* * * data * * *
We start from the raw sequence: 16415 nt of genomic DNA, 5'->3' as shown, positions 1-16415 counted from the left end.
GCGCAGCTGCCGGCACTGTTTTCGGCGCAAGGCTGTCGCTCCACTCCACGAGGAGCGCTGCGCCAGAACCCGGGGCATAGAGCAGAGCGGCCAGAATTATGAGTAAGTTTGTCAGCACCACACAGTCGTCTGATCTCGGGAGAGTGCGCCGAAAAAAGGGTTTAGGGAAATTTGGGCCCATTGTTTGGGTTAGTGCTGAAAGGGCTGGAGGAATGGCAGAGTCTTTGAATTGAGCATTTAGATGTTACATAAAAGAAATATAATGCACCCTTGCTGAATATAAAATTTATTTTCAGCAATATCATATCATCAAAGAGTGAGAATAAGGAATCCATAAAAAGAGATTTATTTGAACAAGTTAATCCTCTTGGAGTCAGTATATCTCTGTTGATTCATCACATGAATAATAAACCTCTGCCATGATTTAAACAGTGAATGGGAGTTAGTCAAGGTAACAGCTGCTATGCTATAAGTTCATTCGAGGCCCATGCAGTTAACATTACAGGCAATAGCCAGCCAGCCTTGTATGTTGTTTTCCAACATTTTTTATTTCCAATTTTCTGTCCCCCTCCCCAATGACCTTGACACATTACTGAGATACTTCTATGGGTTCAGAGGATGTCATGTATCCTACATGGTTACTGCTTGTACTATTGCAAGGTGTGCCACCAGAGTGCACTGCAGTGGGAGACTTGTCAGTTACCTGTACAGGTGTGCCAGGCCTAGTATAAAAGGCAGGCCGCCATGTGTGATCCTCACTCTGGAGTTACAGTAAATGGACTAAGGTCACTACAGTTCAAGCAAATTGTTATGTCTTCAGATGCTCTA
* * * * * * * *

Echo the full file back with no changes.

We start from the raw sequence: 16415 nt of genomic DNA, 5'->3' as shown, positions 1-16415 counted from the left end.
GCGCAGCTGCCGGCACTGTTTTCGGCGCAAGGCTGTCGCTCCACTCCACGAGGAGCGCTGCGCCAGAACCCGGGGCATAGAGCAGAGCGGCCAGAATTATGAGTAAGTTTGTCAGCACCACACAGTCGTCTGATCTCGGGAGAGTGCGCCGAAAAAAGGGTTTAGGGAAATTTGGGCCCATTGTTTGGGTTAGTGCTGAAAGGGCTGGAGGAATGGCAGAGTCTTTGAATTGAGCATTTAGATGTTACATAAAAGAAATATAATGCACCCTTGCTGAATATAAAATTTATTTTCAGCAATATCATATCATCAAAGAGTGAGAATAAGGAATCCATAAAAAGAGATTTATTTGAACAAGTTAATCCTCTTGGAGTCAGTATATCTCTGTTGATTCATCACATGAATAATAAACCTCTGCCATGATTTAAACAGTGAATGGGAGTTAGTCAAGGTAACAGCTGCTATGCTATAAGTTCATTCGAGGCCCATGCAGTTAACATTACAGGCAATAGCCAGCCAGCCTTGTATGTTGTTTTCCAACATTTTTTATTTCCAATTTTCTGTCCCCCTCCCCAATGACCTTGACACATTACTGAGATACTTCTATGGGTTCAGAGGATGTCATGTATCCTACATGGTTACTGCTTGTACTATTGCAAGGTGTGCCACCAGAGTGCACTGCAGTGGGAGACTTGTCAGTTACCTGTACAGGTGTGCCAGGCCTAGTATAAAAGGCAGGCCGCCATGTGTGATCCTCACTCTGGAGTTACAGTAAATGGACTAAGGTCACTACAGTTCAAGCAAATTGTTATGTCTTCAGATGCTCTA